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tv   Book Discussion on Saving Capitalism  CSPAN  December 30, 2015 12:15am-1:26am EST

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rug that has issues on. both of these figures are sort of utilizing a false religion for political purpose. so it proves that once again i am an equal opportunity defender. >> sunday night at 8:00 o'clock eastern and pacific on c-span q&a. >> good evening. i am excited to be with you tonight. let me tell you. [applause] and i may speak fast because
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i am anxious to hear from robert. but i want to set him up because he is so important. the death of democracy is not likely to be an assassination. it will be a slow extinction apathy, and difference, and undernourishment. but not with the librarians reach. we applaud the madison public library and the foundations that bring us this book festival while the growing board of fiction and nonfiction feast to stimulate and satisfy, a sustainable table of ideas the cuisine of public life. and tonight we have special like because in this moment in the thick of presidential primary in this moment that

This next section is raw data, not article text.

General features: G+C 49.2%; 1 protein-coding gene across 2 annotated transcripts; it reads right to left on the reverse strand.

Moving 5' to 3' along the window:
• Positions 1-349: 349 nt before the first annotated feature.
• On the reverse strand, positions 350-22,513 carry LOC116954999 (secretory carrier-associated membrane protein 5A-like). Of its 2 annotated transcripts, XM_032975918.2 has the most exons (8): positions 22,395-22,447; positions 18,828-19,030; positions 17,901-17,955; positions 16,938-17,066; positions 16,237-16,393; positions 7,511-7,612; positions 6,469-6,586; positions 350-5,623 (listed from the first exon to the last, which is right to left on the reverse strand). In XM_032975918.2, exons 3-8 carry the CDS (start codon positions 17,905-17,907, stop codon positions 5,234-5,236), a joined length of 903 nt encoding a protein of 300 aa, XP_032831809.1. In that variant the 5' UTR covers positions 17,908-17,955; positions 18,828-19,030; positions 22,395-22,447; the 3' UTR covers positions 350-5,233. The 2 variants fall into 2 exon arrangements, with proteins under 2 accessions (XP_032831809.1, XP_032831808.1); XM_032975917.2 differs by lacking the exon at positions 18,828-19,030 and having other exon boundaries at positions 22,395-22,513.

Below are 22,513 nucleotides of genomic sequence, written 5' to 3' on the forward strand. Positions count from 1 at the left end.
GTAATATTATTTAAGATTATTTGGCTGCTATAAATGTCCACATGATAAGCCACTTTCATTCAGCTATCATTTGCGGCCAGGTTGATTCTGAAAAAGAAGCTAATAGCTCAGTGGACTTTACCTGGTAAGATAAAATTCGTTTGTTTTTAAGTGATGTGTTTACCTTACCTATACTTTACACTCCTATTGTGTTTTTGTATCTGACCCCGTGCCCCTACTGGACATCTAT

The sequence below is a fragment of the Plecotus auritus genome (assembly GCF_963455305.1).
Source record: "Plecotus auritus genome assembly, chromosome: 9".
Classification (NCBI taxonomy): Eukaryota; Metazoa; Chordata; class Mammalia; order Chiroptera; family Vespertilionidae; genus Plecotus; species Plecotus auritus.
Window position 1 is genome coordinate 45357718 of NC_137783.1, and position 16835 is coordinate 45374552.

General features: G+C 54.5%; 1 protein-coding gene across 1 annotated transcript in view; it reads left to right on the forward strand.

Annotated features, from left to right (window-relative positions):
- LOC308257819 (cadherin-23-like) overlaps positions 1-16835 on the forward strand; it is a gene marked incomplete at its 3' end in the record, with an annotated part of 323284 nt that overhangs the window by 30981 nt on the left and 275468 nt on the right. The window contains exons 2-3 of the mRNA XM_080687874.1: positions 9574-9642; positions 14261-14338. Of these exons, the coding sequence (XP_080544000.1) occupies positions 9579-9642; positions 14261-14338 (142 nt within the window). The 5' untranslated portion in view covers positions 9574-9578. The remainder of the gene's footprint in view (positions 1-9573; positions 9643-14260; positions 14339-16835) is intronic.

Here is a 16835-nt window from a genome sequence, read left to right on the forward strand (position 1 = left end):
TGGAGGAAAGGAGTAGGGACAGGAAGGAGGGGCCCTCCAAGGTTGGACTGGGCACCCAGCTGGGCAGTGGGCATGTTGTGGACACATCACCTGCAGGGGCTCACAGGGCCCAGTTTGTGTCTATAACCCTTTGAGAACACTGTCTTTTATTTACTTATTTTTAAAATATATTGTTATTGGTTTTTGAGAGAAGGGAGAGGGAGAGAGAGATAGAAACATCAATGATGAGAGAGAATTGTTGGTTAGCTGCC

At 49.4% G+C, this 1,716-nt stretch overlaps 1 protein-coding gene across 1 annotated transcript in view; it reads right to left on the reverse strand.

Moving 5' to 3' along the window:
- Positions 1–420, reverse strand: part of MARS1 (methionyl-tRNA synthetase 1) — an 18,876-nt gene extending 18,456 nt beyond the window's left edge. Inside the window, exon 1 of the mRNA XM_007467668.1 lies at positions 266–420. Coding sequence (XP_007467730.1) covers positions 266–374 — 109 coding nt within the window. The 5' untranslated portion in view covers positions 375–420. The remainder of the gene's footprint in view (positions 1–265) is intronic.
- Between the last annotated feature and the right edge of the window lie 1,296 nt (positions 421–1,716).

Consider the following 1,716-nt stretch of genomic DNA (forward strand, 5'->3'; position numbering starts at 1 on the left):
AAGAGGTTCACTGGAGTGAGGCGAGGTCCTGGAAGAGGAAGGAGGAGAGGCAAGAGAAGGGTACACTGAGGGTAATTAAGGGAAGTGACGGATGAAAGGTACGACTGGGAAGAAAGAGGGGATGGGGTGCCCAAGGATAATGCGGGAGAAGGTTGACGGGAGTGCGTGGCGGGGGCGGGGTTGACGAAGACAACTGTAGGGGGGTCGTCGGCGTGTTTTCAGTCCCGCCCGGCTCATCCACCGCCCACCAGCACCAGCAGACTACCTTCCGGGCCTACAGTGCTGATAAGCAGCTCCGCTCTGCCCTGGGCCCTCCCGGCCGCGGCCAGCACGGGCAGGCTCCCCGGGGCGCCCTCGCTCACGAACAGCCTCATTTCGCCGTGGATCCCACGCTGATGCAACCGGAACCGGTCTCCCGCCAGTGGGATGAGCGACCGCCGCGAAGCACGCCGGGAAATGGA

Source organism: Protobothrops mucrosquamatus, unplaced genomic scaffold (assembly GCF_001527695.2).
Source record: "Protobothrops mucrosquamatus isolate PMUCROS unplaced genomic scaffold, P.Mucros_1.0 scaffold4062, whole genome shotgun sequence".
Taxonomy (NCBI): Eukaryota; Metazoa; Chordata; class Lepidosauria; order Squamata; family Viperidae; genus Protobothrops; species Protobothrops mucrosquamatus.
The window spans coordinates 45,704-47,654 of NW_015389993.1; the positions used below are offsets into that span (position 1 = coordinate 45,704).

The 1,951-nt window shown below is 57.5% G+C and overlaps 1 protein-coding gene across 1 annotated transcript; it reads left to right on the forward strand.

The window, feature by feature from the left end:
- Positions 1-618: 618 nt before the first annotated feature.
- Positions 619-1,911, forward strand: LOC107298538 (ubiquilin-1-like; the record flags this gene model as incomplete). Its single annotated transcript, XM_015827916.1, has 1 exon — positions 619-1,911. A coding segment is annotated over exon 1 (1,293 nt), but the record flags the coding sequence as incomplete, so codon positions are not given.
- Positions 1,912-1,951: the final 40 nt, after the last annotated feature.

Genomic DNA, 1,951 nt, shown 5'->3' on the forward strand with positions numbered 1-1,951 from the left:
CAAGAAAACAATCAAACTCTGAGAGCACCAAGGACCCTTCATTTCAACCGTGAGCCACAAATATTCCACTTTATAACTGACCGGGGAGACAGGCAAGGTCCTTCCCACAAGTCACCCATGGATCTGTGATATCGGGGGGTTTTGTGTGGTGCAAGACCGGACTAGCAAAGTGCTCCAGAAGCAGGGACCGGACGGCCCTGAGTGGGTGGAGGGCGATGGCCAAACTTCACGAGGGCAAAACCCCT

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reveals the depth of the political divide across the country and also reveals an emerging populist movement in both the left and the right, in this moment that is marked by a clear shared sense that too many of us have been moved to the margins don't see a path back and in this moment where there is widespread hunger for the truth it is our luck to hear from the unique truth teller and did debunker of myths, a man who speaks with the authority of the scholar, rhodes scholar, a professor of public policy uc berkeley, and economist who has served presidents from both parties, secretary of labor and took his leave
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to spend more time with his family. i love that about him. sense of urgency for all of us to get it right of him to write 14 books for film and equality for all. in the literaf